What Is Content Marketing About?
What is content marketing about? It's about decent way of marketing. That's all it is. It's almost any methods that smart marketers would use. They don't want to appear sell-y, so they pretend they're not selling. But they are selling. That's content marketing.
This Big Western Ice Cream is soooo creamy. The best in the world! Ummmm, yummy. Get it now while the stock last! Only available until Thursday, otherwise it will melt away. So hurry up to get our delicious Big Western Ice Cream!
That's not content marketing, because there's no quality in the context and no one would believe you. If you simply kept on doing it this way, no one would trust you ever again.
So what do smart marketers do? They help people by solving problems. People are forever looking for solutions and when they find one, trust it and buy it, then that's a successful content marketing.
Get People To "Consume The Content"
Content marketing can be in an article format - websites to start with. Books, magazines and newspapers. By audio or visual - podcasts, YouTube. Or manga comics probably? Infographics? As long as there's a "content for people to consume", trust the content and buy the targeted product/service.
Do smart marketers really pretend that they're not selling? No, that's not what I actually meant.
You believe in Big Western Ice Cream, right? You think it's one of the best. All you really want to say is "Ummm delicious. Buy it!" But that would hardly sell, so you have to be a little tactful.
There are two ways to sell; either brainwash others without content, or throw the ball in their court and let them find out (consume) what the ball is about. The former is "Umm delicious" method by making it tantalising and irresistible, e.g. using graphics or a famous model. And the latter is to a content marketing, by using a valuable information.
A product review or comparison is a typical one. You don't care what the ice cream is made of, you just love it and you think it's one of the best. But how else do you do to convince others to buy it? You're having to find out the ingredients and the manufacturing process in order to fill up your advertising space. So that you can sell it. But you'll say it's an ice cream review, not an advertisement.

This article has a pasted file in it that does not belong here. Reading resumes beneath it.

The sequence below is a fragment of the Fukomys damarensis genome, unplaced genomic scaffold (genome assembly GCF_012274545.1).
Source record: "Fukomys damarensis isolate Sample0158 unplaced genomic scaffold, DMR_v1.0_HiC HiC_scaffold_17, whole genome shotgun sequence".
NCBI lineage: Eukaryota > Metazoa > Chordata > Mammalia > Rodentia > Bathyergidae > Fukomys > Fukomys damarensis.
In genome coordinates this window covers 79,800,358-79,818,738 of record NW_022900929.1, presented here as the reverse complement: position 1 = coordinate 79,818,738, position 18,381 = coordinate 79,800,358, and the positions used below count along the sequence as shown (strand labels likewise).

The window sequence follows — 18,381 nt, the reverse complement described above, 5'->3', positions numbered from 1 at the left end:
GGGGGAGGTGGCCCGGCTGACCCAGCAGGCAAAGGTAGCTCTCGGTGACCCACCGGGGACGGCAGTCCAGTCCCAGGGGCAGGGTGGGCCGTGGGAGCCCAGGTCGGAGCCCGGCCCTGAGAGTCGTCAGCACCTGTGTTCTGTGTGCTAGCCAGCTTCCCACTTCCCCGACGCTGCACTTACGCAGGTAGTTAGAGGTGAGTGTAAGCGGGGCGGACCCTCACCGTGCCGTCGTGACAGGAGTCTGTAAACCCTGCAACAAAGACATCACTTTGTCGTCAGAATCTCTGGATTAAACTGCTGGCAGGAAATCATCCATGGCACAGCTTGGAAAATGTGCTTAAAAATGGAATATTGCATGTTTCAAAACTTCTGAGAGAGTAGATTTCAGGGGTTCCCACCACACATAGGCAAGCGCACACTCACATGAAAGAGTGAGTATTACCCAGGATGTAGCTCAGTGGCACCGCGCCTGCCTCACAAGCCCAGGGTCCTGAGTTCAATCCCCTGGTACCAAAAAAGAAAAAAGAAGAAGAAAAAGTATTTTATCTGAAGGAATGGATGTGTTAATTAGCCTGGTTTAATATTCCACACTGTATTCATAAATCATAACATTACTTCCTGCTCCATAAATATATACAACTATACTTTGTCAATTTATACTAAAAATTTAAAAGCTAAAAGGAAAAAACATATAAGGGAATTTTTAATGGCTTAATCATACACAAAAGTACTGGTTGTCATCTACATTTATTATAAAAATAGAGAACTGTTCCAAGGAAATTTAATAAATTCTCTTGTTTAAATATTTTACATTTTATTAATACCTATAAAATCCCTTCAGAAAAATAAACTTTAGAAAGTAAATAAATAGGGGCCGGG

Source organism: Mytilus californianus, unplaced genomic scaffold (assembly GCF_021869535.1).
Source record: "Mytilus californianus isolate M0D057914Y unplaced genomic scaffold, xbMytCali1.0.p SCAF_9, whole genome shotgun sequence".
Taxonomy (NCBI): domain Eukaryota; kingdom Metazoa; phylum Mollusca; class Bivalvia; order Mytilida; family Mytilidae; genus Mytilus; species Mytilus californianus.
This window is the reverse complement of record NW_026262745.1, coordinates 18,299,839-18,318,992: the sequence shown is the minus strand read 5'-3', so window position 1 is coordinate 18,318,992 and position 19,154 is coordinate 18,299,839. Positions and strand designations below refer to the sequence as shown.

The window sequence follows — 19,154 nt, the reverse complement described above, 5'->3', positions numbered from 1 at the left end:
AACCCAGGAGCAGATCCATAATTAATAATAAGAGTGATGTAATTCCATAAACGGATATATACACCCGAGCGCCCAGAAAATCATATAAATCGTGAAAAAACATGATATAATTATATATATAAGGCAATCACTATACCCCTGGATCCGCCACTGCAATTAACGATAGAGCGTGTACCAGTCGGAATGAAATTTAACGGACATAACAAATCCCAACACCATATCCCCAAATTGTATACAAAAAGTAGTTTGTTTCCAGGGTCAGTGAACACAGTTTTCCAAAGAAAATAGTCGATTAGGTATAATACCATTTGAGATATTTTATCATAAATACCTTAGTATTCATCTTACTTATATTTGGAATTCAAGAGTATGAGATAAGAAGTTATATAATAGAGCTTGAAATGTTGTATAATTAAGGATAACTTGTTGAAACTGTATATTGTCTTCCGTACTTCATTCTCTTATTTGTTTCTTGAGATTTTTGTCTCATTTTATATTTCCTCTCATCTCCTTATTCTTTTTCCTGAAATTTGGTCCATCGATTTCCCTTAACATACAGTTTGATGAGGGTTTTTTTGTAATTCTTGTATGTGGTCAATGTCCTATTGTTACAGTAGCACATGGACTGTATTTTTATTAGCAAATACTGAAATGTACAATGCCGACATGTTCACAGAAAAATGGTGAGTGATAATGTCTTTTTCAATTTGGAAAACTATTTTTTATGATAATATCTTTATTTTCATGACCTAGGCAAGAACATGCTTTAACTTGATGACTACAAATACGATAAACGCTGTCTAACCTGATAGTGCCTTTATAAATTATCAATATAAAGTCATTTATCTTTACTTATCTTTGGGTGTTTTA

Content or Non-Content
If you need a proper explanation about content marketing - Content Marketing Institute defines what it is much more in detail, and they also give you 75 examples to download if you sign up with them.
Your credibility - how you appear to be trustworthy can define your sales technique in content marketing. How you sell products or services to others is essentially how you sell yourself therefore your skill is exposed accordingly. We all have different personality and our own strategies. While content marketing method may not be for everyone, some are fabulous at just expressing "Ummm delicious" rather than using 1,000 words, you know?
Apple, for example. For the last 15 years I've been purchasing a new Mac computer every few years and, perhaps apart from my first iMac, not once have I relied on reviews to decide whether to purchase the new model or not. It was the ad in Apple website that wowed me every time and urged me to buy it. Simple. That's a successful result from a non-content marketing. Towards me, at least.
Social media is probably a typical platform for non-content marketing. Twitter for example in the limited number of characters, emotional market value (EMV) of the headline, hashtags, attached images and the time of the post can determine how it sells. Instagram does not allow you to place a direct hyperlink in the post, and naturally the photo or video clip says it all. Social media marketing is certainly an easy, handy option but each post has such a short lifespan, quickly buried in millions of other posts/tweets barely noticed.
So taking a "decent option" - create materials that stay semi-permanently and the value of which is appreciated by the visitors - is essential for most of us.
Provision And Digestion
To me video marketing is a high hurdle to jump, as I feel 1,000 times more comfortable writing than speaking to the microphone. I have tried it a few times and personally find it too time consuming. Always come up with new thoughts as I speak, re-record and spend days in editing afterwards. But my online marketing mentor, Rick Bell from Rick-Bell.com suggests that I should make myself carry on.
Everyone starts from zero, so did Rick. The beginning of his video tutorial career, he created over 100 clips in a short period of time, none of which he was happy with, but did help him gain confidence. By being able to present yourself, not only you'll find new audience but the level of your authority and credibility will boost. So "speak to the camera periodically, whether you publish the clips or not, it's good to load the gun now and learn to shoot later".
Well, that's what he says to me and it does make sense. But broadcasting your voice is a totally different area where your spontaneity is challenged, comparing to blog posts. The way the audience digest the information is quite spontaneous too - although audio/video can always be rewound and replayed, the pace of the delivery is the pace of receipt by the audience.
Whether web posts, podcasts or YouTube, each platform provides different type, depth and overall quality of content, and received by the audience differently.
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